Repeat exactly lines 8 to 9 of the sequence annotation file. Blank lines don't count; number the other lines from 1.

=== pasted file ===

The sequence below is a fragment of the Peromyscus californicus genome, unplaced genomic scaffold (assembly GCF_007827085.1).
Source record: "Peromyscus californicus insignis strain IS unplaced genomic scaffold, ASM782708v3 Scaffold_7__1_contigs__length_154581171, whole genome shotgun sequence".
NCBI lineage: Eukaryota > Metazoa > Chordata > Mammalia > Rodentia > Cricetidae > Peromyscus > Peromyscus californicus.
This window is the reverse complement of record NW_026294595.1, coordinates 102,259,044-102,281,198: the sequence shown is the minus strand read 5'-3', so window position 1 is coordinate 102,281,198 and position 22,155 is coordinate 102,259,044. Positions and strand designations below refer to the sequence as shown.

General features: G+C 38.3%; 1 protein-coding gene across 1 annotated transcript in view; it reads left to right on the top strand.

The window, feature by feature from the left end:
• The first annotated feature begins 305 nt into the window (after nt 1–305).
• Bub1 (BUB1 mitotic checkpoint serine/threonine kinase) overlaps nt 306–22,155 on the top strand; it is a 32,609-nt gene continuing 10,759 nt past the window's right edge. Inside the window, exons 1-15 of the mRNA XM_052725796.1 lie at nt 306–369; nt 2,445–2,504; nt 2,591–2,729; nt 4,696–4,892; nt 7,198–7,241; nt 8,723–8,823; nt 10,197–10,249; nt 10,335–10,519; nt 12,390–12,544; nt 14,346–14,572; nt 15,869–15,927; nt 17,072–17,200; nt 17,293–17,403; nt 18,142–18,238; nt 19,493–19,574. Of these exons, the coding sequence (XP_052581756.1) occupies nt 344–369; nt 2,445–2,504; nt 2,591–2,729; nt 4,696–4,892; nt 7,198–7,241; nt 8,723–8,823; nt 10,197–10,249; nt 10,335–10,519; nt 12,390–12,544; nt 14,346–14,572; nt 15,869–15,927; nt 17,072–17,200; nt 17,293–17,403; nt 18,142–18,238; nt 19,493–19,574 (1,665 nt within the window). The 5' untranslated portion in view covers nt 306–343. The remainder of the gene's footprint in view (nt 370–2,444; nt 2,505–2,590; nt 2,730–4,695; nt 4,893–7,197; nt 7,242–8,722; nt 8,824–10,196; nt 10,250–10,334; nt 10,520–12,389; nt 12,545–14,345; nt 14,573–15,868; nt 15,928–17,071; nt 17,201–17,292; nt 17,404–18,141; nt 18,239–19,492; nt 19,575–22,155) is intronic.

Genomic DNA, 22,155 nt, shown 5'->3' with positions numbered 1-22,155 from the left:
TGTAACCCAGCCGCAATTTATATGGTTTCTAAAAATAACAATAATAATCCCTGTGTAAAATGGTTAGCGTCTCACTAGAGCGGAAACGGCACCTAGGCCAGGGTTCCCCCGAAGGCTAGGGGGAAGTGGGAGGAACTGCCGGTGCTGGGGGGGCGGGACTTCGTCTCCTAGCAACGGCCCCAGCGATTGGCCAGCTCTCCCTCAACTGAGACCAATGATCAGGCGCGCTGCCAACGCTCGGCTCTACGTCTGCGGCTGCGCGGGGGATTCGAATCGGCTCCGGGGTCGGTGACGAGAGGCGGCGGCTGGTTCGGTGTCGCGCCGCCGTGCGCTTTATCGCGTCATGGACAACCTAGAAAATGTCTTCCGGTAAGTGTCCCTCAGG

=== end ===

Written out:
• Bub1 (BUB1 mitotic checkpoint serine/threonine kinase) overlaps nt 306–22,155 on the top strand; it is a 32,609-nt gene continuing 10,759 nt past the window's right edge. Inside the window, exons 1-15 of the mRNA XM_052725796.1 lie at nt 306–369; nt 2,445–2,504; nt 2,591–2,729; nt 4,696–4,892; nt 7,198–7,241; nt 8,723–8,823; nt 10,197–10,249; nt 10,335–10,519; nt 12,390–12,544; nt 14,346–14,572; nt 15,869–15,927; nt 17,072–17,200; nt 17,293–17,403; nt 18,142–18,238; nt 19,493–19,574. Of these exons, the coding sequence (XP_052581756.1) occupies nt 344–369; nt 2,445–2,504; nt 2,591–2,729; nt 4,696–4,892; nt 7,198–7,241; nt 8,723–8,823; nt 10,197–10,249; nt 10,335–10,519; nt 12,390–12,544; nt 14,346–14,572; nt 15,869–15,927; nt 17,072–17,200; nt 17,293–17,403; nt 18,142–18,238; nt 19,493–19,574 (1,665 nt within the window). The 5' untranslated portion in view covers nt 306–343. The remainder of the gene's footprint in view (nt 370–2,444; nt 2,505–2,590; nt 2,730–4,695; nt 4,893–7,197; nt 7,242–8,722; nt 8,824–10,196; nt 10,250–10,334; nt 10,520–12,389; nt 12,545–14,345; nt 14,573–15,868; nt 15,928–17,071; nt 17,201–17,292; nt 17,404–18,141; nt 18,239–19,492; nt 19,575–22,155) is intronic.

Genomic DNA, 22,155 nt, shown 5'->3' with positions numbered 1-22,155 from the left: